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The core of VP’s roster — Timur “buster” Tulepov, Aleksei “qikert” Golubev and Dzhami “Jame” Ali — were on the AVANGAR team that made the grand finals of the StarLadder Berlin Major 2019 before losing to Astralis. Since that time, they’ve added Mareks “YEKINDAR” Gaļinskis and Evgeniy “FL1T” Lebedev to round out their roster.
In spite of the team’s new look, sjuush feels that they still play with the same trademark VP playstyle.
“VP has a … special way of playing the game,” sjuush said. “It can be annoying, but if you know what they’re doing it can also be easy to read.”
🔥Only 2 hours until the first match on the main stage of Avicii Arena
— PGL (@pglesports) November 4, 2021
The CIS team relies heavily on late round T executes in the dying seconds of the round and heavy commitments to fakes. Opponents have to contend with YEKINDAR’s aggressive peaks and Jame’s seemingly omnipresent AWP. But Heroic have tricks of their own, playing a looser style of Counter-Strike that can net them wins if individuals like sjuush are hitting their shots.
“I feel good,” sjuush said. “I feel pretty confident. We’ve all done a little preparation. We’ve also practiced against them, so we know how they like to play. We’ve been playing really good. It feels like we finally found ourselves.”
Heroic’s early troubles
Heroic and Virtus.pro are coming into the playoffs as the only two teams from the top eight who played through the Challengers stage. Heroic, in particular, had a strenuous beginning to their tournament, eventually landing on a 2-2 match record and facing elimination point in the Challengers stage.
“There was a lot of pressure because we didn’t want to be the team that went 2-3,” sjuush said. “I think we fell back into old habits, like at IEM Fall, where we had mental blocks with the whole ESIC thing. Many of the players, it affected them a lot.”
Things got better for the Danish squad when they got to play their first game outside of their practice room, in the studio against the Movistar Riders. Heroic won the match 2-0. Afterward the team celebrated, erupting in the chaotic elation and bursting emotions that CS fans have come to expect of the team. The team got flak from the analyst desk of the major and from some fans online for celebrating a match win that was expected to go their way. To sjuush, the criticism was unwarranted.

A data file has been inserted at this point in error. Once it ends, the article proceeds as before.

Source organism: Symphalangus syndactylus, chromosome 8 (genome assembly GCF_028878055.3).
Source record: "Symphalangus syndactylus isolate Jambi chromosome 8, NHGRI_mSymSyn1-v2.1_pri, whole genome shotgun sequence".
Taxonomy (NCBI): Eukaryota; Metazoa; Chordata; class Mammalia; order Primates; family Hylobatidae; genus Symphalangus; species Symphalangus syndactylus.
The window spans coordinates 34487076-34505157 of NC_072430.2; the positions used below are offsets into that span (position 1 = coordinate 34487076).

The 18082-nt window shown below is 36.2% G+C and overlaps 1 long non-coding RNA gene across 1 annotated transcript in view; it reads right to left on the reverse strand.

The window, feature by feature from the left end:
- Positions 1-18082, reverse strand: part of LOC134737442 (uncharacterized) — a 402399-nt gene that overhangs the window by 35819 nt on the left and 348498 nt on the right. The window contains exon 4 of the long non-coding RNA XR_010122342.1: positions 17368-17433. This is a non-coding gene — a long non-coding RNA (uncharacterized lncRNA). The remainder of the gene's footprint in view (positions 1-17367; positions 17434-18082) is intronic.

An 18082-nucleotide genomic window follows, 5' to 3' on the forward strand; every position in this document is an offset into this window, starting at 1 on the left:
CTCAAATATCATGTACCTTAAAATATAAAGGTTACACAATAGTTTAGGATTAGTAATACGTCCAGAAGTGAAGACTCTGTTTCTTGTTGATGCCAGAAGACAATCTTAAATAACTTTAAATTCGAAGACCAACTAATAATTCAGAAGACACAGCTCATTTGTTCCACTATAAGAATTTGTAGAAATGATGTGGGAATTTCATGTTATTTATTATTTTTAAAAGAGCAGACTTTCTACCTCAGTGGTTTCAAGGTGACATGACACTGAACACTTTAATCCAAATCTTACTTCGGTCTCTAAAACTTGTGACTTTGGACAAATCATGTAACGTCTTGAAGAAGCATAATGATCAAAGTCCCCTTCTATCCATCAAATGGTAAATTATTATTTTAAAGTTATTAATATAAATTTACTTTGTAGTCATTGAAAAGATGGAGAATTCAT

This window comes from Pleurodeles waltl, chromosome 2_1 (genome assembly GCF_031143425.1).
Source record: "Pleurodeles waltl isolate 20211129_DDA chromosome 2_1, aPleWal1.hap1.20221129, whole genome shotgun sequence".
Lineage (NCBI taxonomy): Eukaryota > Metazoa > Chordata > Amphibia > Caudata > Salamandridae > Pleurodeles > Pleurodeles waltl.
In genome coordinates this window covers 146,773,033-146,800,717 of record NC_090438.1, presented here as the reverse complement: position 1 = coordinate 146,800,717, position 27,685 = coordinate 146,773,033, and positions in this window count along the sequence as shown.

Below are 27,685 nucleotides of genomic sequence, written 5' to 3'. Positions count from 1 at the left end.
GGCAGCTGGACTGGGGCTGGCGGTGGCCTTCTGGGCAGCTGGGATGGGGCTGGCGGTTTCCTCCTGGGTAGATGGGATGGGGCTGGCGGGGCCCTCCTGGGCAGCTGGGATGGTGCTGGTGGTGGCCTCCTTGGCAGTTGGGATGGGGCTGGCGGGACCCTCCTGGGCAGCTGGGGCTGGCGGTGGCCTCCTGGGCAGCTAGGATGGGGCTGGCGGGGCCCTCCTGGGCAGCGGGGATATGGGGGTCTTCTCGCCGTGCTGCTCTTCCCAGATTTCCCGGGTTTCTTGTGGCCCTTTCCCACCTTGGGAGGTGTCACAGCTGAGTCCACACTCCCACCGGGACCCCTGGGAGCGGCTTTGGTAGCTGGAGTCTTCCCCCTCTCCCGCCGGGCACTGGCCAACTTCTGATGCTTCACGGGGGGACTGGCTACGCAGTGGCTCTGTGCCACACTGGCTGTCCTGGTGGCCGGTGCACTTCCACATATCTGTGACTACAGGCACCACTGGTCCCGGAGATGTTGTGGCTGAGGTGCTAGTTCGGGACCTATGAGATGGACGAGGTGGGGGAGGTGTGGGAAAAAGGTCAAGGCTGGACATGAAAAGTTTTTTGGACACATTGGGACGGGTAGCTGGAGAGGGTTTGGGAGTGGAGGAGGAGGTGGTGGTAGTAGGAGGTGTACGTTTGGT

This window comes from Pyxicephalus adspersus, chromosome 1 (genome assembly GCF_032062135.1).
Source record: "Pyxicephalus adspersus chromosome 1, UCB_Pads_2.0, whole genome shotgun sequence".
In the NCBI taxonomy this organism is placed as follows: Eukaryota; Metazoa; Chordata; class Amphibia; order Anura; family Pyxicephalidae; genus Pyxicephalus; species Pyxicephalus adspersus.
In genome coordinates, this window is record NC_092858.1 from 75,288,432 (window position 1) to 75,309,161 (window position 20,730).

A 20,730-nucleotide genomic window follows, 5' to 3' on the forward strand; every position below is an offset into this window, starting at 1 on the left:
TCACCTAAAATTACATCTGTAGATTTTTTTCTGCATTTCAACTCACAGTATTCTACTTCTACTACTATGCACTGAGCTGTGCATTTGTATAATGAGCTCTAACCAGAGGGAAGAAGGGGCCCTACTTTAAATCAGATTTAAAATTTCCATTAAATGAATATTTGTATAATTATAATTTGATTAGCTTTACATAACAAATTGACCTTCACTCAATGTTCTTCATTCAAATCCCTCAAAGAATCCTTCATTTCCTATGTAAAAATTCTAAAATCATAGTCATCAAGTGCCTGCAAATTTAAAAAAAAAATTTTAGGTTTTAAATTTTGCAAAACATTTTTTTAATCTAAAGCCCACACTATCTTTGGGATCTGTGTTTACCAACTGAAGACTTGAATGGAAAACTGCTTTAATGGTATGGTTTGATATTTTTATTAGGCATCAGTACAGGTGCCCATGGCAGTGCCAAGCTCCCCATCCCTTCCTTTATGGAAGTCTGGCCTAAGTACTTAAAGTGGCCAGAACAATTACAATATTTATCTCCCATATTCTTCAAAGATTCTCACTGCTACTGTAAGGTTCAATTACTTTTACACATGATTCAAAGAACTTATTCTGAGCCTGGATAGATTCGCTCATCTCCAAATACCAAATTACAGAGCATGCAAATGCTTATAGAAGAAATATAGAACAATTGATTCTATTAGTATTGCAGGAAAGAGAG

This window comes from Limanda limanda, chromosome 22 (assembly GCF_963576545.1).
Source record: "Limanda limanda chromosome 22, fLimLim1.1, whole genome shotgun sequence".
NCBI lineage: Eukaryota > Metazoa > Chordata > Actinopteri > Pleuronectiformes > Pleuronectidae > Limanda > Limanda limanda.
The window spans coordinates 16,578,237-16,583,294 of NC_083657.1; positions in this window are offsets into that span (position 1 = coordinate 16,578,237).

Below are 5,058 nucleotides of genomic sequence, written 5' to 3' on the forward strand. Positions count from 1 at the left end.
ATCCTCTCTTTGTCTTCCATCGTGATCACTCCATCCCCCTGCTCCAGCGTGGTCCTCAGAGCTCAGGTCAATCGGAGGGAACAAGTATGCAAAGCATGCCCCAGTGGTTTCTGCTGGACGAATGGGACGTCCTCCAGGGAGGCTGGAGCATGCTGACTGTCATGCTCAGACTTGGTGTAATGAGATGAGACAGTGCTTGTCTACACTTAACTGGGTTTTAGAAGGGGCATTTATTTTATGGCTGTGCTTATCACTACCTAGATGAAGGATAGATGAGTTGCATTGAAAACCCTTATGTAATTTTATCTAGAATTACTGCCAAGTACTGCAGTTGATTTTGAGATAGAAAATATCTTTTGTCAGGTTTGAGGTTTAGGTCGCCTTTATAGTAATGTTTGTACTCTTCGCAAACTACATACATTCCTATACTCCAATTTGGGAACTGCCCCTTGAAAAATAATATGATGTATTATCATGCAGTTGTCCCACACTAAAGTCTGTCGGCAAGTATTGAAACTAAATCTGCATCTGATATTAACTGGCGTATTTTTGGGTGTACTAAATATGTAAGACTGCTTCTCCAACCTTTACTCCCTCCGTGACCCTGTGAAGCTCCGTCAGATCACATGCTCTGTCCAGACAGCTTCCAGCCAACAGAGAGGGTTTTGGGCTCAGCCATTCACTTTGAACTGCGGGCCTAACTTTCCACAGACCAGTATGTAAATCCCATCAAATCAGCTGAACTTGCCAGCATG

“We moved on from the Challengers stage and that’s what’s important,” he said. “It doesn’t matter who we win against. We celebrate because we love winning and it meant a lot to us. It’s weird to me that people dislike you celebrating a win.”
With Challengers stage done, Heroic progressed to the Legends stage. There, they had an easier time. Their first match against Natus Vincere was the most mortal the CIS powerhouse team have looked at the PGL Major so far.
“We felt like we should have won that,” sjuush said. “It’s our mistakes that make us lose and not really them playing good against us. We go confident into the match every time we play them.”
As Heroic and Na’Vi are on different sides of the playoffs bracket, the Danes have a very real chance of getting a rematch against the tournament favorites if both teams make a deep run.
“If we get to the grand finals, I have a good feeling we’re going to beat them,” sjuush said.
The rest of the Legends stage was smooth sailing for Heroic. They beat Team Vitality and then reclaimed their throne at the top of Danish CS by beating regional rivals Astralis and then the Copenhagen Flames, who they’d previously lost to at the event. With their three wins secured, Heroic booked their ticket to the arena in dominant fashion.
But the playoffs are a different beast. Team will be playing in the Avicii Arena in front of thousands of CS fans, and VP have the edge in terms of arena experience. The largest crowd that sjuush has played in front of, so far, was a thousand or so fans at the V4 Future Sports Festival in 2019.
Even still, the team aren’t worried. “I don’t think it’s going to affect us too much,” sjuush said. “But it’s hard to say because we haven’t tried it before.”
The match between Virtus.pro and Heroic begins at 11:30 a.m. ET.
Coby Zucker is Upcomer's resident CS:GO writer. He's also played League of Legends at the collegiate level and is a frequent visitor in TFT Challenger Elo. He's a firm believer that Toronto should be the next big esports hub city.